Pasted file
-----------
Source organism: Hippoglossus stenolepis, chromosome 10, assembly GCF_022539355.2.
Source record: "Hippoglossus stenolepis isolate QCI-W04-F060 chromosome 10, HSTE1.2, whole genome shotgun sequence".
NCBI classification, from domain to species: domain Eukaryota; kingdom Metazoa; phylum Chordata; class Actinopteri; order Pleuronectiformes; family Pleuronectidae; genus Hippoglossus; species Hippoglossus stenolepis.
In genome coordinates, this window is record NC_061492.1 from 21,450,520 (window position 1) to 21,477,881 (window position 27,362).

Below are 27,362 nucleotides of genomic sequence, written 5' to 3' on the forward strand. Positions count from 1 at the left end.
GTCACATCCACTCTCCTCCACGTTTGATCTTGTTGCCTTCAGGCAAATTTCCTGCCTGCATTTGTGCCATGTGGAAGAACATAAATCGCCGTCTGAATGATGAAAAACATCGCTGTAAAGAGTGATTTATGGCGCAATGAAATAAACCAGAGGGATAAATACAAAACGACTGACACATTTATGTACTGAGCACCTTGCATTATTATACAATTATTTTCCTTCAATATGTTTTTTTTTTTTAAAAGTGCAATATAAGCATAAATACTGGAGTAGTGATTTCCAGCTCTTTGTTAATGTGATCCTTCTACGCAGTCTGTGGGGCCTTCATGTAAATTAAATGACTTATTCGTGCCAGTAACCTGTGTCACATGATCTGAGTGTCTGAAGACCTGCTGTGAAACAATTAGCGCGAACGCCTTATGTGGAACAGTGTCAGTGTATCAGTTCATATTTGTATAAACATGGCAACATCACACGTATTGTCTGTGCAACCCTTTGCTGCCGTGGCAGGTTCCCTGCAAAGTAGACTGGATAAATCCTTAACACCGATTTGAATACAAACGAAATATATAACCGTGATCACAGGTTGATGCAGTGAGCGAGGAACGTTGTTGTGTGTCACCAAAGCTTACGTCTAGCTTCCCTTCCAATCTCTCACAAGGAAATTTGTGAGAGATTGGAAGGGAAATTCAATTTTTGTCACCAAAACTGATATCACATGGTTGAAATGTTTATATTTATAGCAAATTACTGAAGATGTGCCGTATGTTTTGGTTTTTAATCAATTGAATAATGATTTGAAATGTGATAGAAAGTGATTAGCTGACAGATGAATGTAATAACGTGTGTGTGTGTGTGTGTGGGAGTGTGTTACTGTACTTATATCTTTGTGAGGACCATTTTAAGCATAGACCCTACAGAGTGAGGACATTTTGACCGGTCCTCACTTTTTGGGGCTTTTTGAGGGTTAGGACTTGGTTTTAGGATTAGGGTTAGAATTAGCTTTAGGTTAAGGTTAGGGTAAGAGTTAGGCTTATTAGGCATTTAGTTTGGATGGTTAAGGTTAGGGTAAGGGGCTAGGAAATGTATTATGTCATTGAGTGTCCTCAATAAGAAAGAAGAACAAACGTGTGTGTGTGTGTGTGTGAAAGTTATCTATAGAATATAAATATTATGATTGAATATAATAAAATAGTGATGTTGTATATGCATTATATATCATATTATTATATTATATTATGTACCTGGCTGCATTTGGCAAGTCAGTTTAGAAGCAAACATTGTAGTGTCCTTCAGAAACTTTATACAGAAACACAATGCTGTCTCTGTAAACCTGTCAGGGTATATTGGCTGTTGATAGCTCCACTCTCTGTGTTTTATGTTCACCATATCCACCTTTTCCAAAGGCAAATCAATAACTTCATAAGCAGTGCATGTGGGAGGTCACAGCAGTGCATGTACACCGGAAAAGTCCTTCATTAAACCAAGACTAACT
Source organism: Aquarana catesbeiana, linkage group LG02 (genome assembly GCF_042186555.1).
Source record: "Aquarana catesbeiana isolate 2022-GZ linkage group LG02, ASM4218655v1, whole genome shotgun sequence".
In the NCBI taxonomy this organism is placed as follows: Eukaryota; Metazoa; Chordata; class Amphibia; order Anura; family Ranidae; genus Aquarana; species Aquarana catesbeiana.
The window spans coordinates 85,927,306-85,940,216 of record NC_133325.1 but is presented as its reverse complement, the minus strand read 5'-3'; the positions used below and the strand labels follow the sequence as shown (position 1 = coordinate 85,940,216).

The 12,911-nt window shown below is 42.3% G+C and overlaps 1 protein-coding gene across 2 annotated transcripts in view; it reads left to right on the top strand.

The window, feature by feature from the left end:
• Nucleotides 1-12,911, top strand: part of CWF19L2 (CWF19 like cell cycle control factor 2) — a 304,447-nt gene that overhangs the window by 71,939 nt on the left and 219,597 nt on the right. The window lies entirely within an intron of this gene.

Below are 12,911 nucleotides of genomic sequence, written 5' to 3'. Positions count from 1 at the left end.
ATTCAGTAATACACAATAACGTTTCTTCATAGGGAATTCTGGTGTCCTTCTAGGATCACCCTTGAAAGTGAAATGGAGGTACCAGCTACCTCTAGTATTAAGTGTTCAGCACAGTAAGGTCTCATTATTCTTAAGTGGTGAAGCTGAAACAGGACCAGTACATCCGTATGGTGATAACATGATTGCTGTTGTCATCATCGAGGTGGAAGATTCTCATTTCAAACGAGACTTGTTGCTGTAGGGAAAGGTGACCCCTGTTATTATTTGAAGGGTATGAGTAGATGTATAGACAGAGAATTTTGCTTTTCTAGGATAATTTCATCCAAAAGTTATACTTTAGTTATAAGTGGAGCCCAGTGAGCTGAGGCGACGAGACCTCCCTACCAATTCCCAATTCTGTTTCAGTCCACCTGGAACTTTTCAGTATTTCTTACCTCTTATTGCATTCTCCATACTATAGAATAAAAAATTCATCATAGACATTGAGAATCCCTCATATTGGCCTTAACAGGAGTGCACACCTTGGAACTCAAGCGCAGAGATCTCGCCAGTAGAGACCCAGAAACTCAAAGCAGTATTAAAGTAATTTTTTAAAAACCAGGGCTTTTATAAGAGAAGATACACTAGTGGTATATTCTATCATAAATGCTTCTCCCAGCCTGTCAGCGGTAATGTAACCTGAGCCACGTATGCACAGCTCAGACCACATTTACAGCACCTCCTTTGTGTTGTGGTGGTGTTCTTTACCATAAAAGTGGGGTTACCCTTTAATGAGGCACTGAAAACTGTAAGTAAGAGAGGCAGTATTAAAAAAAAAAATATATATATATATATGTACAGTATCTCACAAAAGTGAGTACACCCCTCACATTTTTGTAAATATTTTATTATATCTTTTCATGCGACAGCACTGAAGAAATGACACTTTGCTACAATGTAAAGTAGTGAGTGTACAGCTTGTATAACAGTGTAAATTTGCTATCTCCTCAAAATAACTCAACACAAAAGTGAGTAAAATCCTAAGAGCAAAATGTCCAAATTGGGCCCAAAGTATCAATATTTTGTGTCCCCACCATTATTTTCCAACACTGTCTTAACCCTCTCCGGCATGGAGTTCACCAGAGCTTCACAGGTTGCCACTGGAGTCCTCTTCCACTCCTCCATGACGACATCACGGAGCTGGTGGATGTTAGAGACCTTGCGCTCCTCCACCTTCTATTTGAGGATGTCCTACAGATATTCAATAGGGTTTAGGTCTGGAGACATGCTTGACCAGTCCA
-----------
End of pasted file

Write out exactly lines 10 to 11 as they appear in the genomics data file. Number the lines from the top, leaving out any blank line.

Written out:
The window spans coordinates 85,927,306-85,940,216 of record NC_133325.1 but is presented as its reverse complement, the minus strand read 5'-3'; the positions used below and the strand labels follow the sequence as shown (position 1 = coordinate 85,940,216).

The 12,911-nt window shown below is 42.3% G+C and overlaps 1 protein-coding gene across 2 annotated transcripts in view; it reads left to right on the top strand.